A type of plaster composed of calcium sulfate, hemihydrate. Gypsum plaster has been used since antiquity. It is prepared by heating gypsum (calcium sulfate dihydrate) to partially remove the chemically bound water, thus producing calcium sulfate hemihydrate. When gypsum plaster is mixed with water, it converts to the hydrated calcium sulfate which rapidly sets to an impenetrable solid. It generates heat with setting and may expand slightly. Gypsum plaster is commonly called plaster of Paris. It is used for molds, sculptures and castings. See plaster of Paris.
Synonyms and Related Terms
plaster; plaster of Paris; gypsum cement; calcium sulfate hemihydrate; plâtre de gypse (Fr.)
E.Sayre, "Deterioration and Restoration of Plaster, Concrete and Mortar" in Preservation and Conservation: Principles and Practice, S.Timmons (ed.), Preservation Press, Washington DC, 1976.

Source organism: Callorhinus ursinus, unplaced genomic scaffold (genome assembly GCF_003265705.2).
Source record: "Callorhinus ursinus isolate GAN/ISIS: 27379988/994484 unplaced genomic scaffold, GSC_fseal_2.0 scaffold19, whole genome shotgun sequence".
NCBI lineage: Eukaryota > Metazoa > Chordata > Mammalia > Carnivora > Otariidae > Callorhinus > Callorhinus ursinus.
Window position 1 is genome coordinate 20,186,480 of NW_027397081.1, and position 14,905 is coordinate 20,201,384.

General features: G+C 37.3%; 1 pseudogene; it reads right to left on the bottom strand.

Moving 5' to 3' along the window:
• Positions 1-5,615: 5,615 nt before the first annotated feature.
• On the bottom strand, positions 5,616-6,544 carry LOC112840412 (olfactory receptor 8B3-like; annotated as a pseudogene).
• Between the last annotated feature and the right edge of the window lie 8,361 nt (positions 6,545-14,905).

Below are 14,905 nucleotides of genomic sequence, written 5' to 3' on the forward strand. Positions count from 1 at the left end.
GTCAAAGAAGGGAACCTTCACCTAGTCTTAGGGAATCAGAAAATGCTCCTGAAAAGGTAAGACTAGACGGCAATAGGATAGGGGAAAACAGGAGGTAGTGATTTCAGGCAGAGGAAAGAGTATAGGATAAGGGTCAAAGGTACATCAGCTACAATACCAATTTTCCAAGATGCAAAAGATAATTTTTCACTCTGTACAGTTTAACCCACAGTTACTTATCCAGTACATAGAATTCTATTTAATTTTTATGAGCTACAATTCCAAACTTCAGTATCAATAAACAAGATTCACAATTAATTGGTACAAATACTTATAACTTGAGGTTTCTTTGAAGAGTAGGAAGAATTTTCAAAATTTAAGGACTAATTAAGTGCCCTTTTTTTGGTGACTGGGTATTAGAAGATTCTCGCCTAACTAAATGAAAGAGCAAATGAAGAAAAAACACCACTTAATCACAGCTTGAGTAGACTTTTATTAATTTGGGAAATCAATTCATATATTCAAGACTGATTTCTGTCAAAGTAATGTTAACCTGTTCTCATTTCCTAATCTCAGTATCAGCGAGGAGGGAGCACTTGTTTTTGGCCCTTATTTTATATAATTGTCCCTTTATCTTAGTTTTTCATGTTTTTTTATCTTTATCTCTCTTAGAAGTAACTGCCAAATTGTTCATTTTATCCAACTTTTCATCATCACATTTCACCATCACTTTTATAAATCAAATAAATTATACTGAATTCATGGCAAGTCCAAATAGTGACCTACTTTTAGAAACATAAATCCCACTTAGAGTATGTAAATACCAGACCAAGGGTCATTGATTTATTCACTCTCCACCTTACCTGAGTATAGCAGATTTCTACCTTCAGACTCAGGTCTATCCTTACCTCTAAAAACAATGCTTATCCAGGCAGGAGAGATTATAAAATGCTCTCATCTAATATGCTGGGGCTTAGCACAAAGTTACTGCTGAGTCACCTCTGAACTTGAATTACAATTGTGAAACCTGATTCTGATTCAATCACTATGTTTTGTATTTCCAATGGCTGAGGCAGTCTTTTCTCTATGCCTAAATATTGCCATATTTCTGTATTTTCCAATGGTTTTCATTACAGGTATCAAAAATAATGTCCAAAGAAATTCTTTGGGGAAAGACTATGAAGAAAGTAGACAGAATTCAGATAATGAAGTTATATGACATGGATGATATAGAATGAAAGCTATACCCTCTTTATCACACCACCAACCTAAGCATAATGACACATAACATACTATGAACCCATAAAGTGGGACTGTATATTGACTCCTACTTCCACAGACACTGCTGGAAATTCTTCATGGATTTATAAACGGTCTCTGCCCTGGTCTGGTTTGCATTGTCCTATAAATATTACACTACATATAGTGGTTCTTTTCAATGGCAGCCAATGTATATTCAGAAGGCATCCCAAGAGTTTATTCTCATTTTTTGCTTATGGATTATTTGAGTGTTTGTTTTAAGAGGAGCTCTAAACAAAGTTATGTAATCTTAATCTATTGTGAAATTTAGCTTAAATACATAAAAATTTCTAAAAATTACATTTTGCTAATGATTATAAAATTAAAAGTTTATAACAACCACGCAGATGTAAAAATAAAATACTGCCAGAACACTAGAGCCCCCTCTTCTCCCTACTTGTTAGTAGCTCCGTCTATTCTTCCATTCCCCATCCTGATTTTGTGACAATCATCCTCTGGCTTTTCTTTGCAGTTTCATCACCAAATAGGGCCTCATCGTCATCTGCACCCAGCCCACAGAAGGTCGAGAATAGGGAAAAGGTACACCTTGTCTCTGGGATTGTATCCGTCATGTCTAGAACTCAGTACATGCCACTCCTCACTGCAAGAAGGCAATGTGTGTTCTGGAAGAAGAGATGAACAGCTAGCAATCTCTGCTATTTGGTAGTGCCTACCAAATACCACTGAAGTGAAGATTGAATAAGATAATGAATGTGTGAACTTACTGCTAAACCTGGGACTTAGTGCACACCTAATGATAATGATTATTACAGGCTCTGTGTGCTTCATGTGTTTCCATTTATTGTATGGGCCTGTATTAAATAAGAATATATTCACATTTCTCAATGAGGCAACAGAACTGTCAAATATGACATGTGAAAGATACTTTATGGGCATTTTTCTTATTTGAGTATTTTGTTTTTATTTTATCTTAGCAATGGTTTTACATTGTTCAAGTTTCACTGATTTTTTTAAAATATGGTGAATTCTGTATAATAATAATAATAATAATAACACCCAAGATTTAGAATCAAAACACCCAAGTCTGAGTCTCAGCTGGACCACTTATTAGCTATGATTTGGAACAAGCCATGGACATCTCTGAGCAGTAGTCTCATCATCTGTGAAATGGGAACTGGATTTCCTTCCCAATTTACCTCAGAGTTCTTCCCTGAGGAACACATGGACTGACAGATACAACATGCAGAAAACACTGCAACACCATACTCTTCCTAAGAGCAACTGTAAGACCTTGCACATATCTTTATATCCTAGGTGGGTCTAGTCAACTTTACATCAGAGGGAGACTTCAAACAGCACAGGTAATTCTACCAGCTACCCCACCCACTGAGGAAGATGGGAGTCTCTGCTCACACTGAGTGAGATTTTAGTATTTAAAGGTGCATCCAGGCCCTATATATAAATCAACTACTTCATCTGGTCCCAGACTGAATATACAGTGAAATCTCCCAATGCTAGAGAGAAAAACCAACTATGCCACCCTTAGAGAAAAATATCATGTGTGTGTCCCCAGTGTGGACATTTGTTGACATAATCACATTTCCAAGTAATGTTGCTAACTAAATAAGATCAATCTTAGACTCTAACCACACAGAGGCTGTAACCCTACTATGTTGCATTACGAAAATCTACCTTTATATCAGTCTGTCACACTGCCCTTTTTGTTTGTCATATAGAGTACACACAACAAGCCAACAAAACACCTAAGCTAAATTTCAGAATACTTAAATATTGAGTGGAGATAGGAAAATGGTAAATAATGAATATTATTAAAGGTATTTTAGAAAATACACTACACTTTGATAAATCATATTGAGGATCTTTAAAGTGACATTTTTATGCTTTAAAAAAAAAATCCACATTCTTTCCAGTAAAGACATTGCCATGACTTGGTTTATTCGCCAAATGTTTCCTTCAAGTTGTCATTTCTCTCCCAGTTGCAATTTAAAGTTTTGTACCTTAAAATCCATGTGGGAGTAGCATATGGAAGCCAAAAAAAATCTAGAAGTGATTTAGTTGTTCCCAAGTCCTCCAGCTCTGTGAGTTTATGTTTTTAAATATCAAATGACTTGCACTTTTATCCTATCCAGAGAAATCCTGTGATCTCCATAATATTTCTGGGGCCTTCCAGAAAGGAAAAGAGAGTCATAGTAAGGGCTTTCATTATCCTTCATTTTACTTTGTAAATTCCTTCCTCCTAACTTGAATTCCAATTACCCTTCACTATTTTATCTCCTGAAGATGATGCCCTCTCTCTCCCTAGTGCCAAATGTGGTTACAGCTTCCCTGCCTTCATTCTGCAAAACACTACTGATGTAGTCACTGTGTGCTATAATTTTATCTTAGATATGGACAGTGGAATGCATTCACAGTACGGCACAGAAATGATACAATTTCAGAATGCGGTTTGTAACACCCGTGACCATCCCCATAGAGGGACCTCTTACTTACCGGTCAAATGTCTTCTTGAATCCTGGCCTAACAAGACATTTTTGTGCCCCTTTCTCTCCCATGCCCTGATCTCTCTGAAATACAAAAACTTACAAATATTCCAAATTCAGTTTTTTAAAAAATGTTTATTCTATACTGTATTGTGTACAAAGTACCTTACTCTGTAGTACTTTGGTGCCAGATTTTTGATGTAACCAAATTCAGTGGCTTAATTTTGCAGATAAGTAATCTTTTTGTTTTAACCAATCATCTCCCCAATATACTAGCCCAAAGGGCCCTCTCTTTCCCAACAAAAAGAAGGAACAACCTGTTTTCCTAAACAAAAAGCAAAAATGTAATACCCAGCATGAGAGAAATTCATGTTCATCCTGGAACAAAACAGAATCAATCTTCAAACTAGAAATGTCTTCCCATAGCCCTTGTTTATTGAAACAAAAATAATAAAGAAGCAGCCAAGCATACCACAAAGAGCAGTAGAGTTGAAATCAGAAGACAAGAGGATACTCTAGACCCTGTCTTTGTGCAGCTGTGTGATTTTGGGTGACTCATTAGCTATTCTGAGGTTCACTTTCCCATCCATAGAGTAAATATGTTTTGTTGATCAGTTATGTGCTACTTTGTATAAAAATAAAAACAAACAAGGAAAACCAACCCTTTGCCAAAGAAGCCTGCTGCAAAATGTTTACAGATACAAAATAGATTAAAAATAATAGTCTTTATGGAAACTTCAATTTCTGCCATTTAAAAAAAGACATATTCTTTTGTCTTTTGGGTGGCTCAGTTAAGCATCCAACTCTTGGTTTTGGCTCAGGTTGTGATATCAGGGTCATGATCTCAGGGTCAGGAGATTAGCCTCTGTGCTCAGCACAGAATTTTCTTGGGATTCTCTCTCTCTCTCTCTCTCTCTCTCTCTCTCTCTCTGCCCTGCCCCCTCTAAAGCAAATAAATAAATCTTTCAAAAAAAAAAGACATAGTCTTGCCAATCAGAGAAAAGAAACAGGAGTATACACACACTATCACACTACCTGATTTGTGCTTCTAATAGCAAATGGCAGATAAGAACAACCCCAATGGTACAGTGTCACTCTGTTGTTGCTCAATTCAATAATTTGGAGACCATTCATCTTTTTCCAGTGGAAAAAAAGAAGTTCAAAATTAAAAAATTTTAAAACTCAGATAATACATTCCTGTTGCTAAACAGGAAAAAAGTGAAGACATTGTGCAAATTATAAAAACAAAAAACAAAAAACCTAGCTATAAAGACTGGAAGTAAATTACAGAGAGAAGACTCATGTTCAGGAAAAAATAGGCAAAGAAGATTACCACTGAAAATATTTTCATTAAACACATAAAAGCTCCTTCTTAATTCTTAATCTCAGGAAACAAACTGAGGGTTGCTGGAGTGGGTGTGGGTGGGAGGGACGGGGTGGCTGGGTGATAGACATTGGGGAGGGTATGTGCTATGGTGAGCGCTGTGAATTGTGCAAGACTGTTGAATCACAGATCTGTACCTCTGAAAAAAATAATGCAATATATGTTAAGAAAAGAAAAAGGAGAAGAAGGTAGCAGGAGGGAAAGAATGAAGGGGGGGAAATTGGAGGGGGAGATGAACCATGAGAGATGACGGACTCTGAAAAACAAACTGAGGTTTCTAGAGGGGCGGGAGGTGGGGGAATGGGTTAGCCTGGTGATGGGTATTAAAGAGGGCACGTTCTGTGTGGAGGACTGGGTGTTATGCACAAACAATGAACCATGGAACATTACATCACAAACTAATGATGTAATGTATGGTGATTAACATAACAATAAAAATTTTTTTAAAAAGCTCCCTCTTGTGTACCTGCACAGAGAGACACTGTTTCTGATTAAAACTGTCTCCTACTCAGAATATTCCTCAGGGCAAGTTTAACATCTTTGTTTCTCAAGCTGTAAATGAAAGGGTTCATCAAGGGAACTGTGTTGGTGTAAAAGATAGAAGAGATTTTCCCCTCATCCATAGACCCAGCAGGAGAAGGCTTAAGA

Sources Checked for Data in Record
- Dictionary of Building Preservation, Ward Bucher, ed., John Wiley & Sons, Inc., New York City, 1996
- Art and Architecture Thesaurus Online, http://www.getty.edu/research/tools/vocabulary/aat/, J. Paul Getty Trust, Los Angeles, 2000
- Website address 1 Comment: National Park Service Briefs at www2.cr.nps.gov/tps/briefs/brief21.htm